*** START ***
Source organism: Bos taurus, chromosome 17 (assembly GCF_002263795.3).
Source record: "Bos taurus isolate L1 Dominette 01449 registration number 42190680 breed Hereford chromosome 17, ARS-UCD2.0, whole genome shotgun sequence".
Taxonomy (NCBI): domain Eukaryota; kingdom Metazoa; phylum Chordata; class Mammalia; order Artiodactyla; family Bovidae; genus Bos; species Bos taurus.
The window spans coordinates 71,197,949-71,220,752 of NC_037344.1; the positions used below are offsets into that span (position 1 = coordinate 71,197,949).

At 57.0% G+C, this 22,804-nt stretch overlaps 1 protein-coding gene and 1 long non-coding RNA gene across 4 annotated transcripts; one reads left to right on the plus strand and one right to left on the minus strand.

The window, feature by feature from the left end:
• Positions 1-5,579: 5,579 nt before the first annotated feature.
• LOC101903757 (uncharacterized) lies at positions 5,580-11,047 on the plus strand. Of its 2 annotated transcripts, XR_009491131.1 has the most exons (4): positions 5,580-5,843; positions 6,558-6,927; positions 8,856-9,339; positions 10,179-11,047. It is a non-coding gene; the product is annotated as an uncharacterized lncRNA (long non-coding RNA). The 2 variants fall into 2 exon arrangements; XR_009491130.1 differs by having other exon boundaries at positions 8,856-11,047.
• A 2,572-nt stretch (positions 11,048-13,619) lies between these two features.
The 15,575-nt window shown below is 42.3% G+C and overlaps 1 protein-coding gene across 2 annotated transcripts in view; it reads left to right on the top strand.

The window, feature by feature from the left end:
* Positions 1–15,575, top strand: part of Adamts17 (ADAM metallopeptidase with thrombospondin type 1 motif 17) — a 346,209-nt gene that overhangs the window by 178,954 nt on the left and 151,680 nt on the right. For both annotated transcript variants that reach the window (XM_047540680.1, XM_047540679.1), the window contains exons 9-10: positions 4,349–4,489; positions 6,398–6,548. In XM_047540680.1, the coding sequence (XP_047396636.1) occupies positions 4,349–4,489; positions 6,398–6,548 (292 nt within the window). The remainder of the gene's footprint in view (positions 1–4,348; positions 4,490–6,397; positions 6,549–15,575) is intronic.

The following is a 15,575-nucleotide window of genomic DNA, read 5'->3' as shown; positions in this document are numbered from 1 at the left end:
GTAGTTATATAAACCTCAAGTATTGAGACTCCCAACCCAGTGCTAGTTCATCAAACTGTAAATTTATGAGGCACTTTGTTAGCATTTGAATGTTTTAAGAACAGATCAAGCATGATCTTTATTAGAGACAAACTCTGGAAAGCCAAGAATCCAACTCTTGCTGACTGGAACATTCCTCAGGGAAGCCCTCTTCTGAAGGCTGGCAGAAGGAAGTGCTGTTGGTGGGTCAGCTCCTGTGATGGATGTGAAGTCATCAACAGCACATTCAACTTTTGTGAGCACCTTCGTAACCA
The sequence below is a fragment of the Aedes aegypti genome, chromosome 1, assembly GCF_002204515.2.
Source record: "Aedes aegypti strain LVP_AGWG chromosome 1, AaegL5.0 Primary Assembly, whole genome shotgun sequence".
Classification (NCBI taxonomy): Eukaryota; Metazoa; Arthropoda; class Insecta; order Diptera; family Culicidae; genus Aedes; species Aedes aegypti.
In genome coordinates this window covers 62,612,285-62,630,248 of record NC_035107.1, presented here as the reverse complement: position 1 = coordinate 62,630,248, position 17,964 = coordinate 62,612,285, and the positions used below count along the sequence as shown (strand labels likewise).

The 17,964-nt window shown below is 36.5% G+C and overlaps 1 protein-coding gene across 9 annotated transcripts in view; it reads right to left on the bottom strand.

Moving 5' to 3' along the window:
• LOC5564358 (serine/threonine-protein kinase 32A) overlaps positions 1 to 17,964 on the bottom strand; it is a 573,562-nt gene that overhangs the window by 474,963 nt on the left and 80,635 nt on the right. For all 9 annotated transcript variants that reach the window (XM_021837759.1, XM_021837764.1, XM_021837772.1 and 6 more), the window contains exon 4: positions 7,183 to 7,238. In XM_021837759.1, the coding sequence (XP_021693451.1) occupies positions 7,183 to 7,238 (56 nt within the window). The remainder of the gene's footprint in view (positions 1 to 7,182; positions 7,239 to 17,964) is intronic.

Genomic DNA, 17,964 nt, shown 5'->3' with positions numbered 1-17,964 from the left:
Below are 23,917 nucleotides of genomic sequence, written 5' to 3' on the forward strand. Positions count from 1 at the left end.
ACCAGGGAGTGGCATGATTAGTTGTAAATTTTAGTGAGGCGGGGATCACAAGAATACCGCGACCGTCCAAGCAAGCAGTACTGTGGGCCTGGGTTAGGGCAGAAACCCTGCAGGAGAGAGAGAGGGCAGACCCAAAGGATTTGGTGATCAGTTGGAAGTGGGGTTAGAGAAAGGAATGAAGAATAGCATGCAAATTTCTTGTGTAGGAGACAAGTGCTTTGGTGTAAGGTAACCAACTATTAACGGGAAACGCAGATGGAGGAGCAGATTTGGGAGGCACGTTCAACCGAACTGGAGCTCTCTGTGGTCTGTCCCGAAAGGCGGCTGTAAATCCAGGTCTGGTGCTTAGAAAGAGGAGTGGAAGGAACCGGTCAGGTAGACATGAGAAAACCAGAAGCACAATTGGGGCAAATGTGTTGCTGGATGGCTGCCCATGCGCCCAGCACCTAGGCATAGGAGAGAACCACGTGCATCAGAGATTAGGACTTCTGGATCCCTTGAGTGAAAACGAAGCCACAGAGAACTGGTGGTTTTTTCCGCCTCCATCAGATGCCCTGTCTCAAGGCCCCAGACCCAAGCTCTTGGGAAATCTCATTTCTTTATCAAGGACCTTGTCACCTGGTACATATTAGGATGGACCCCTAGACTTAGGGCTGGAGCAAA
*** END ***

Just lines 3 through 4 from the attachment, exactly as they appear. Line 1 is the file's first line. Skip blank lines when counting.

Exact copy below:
Taxonomy (NCBI): domain Eukaryota; kingdom Metazoa; phylum Chordata; class Mammalia; order Artiodactyla; family Bovidae; genus Bos; species Bos taurus.
The window spans coordinates 71,197,949-71,220,752 of NC_037344.1; the positions used below are offsets into that span (position 1 = coordinate 71,197,949).